Human sex differences in sexual psychology and behavior
Okami P, Shackelford TK.
Department of Psychology,
University of California,
Los Angeles 90095, USA.
Annu Rev Sex Res. 2001;12:186-241.
ABSTRACTBecause age and sex constitute the only distinct anatomical and physiological morphs (types) of the human species, universal sex differences ought to be expected. According to Darwinian theory, the most numerous sex differences are likely to be found in the domains of sexuality and reproduction. We first briefly review the basic model of the adaptationist program of modern Darwinian psychology. We then present evidence suggesting substantial sex differences in the following domains of sexual behavior: Mate preferences, interest in casual sex, interest in partner variety, jealousy, fantasy, sexual "plasticity," and magnitude of intrinsic sexual motivation. We then propose a program for research and explanation of sex differences that invokes both proximate and ultimate variables where appropriate. This program is based in modern Darwinian theory, neuroendocrinology, human genetics, and social and behavioral sciences. We conclude by considering sociopolitical implications of research on sex differences.Jealousy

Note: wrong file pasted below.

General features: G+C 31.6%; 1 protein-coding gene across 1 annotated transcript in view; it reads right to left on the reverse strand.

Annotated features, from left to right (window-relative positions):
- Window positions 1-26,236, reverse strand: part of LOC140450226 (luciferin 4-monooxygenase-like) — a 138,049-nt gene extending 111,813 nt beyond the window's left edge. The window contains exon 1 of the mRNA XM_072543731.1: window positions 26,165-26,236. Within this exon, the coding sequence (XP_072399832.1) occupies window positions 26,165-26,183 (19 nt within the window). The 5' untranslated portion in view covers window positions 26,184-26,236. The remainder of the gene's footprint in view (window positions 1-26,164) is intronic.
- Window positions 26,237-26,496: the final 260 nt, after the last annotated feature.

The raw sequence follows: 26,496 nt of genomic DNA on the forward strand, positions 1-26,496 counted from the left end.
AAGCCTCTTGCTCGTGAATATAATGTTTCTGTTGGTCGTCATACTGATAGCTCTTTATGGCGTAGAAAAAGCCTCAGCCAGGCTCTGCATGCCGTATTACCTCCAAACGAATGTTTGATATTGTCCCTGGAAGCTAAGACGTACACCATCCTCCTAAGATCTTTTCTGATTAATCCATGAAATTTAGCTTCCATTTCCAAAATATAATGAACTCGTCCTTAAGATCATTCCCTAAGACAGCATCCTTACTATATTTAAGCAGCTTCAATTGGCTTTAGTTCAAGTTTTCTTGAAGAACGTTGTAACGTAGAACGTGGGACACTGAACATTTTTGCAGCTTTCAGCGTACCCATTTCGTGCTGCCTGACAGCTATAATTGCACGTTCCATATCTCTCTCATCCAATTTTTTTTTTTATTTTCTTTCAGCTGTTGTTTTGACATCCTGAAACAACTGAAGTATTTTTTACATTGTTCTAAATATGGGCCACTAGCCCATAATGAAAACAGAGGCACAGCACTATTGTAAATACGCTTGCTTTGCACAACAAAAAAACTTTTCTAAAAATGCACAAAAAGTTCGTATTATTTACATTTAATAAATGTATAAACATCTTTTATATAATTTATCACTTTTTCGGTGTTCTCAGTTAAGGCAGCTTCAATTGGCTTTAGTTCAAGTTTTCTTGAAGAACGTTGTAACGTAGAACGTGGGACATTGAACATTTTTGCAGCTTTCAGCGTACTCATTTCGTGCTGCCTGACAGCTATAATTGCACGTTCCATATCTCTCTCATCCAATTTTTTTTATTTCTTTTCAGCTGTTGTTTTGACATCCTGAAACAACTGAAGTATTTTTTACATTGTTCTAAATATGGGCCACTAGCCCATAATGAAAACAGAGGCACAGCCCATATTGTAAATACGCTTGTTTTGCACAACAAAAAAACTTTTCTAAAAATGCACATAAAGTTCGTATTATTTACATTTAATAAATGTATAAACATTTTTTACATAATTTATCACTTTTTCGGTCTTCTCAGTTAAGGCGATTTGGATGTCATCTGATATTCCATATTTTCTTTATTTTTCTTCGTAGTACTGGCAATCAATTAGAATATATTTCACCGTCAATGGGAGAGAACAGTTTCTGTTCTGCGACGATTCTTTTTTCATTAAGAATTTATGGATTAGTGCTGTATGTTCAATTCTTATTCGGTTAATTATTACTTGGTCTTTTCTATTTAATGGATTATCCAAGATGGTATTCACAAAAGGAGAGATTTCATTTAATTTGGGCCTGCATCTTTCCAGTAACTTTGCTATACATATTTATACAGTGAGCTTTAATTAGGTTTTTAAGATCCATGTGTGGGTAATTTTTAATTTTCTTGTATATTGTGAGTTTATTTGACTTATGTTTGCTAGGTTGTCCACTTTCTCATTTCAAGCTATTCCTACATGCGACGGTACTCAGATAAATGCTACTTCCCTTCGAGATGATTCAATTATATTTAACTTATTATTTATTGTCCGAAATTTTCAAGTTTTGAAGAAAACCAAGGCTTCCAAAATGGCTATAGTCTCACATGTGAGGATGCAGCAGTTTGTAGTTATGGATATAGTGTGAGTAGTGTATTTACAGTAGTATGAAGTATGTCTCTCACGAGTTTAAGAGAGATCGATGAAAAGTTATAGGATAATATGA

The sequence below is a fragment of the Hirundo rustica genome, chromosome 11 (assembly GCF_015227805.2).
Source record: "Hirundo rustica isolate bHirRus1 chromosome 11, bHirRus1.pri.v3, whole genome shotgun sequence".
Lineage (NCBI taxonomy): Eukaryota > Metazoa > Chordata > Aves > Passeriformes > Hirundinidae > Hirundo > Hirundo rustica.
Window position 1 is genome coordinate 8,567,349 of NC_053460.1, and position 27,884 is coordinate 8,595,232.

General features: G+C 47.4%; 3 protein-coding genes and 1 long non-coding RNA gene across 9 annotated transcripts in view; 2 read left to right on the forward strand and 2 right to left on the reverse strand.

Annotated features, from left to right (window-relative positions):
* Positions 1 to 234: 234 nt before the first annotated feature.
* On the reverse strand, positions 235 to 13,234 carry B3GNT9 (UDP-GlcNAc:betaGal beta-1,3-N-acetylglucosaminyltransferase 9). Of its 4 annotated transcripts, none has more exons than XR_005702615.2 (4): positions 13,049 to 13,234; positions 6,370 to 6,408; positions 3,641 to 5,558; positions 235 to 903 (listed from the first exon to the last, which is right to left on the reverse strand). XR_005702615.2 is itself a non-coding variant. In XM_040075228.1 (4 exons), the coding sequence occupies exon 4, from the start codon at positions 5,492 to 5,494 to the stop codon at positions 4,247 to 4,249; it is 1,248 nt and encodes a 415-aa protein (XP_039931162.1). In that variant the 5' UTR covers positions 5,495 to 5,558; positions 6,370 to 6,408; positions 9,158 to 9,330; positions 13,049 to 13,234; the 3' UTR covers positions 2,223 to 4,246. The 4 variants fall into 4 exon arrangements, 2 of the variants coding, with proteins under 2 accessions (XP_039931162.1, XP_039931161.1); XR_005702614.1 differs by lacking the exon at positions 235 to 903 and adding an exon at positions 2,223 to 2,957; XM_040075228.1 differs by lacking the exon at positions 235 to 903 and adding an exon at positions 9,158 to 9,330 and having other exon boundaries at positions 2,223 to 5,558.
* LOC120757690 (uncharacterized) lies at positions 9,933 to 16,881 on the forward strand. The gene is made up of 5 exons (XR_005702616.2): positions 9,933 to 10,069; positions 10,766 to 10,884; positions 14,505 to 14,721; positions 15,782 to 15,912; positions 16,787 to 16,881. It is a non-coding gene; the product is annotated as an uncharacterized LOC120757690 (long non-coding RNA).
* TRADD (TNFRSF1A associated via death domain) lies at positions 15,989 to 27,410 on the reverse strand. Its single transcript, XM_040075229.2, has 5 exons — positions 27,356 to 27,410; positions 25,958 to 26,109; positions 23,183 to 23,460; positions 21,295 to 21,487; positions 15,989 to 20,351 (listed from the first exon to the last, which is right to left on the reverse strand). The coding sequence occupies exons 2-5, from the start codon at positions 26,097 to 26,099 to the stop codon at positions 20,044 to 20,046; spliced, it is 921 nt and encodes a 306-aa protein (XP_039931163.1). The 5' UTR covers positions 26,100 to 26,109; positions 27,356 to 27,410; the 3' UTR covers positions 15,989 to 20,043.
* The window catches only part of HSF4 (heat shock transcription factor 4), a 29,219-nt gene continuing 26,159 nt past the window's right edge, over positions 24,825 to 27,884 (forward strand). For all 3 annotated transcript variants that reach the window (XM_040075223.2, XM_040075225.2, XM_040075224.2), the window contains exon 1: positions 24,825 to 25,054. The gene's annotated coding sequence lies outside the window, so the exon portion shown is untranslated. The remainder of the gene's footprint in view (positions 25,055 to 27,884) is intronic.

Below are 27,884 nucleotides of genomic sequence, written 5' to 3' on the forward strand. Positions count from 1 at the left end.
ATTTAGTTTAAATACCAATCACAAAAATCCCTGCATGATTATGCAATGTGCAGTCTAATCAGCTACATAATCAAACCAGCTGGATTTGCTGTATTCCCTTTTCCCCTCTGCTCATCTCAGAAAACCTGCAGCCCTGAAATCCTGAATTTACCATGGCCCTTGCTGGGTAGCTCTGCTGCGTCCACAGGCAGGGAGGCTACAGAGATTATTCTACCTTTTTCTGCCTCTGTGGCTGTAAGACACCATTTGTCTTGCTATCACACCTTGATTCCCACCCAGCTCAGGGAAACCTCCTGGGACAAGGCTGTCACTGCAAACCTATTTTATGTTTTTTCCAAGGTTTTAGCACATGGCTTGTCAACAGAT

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Gene therapy and performance enhancement
Transhumanism (H+): toward a Brave New World?
The evolution of sex differences in sexual versus emotional jealousy
and further reading
The Good Drug Guide
The Abolitionist Project
The Hedonistic Imperative
The Reproductive Revolution
MDMA: Utopian Pharmacology
Critique of Huxley's Brave New World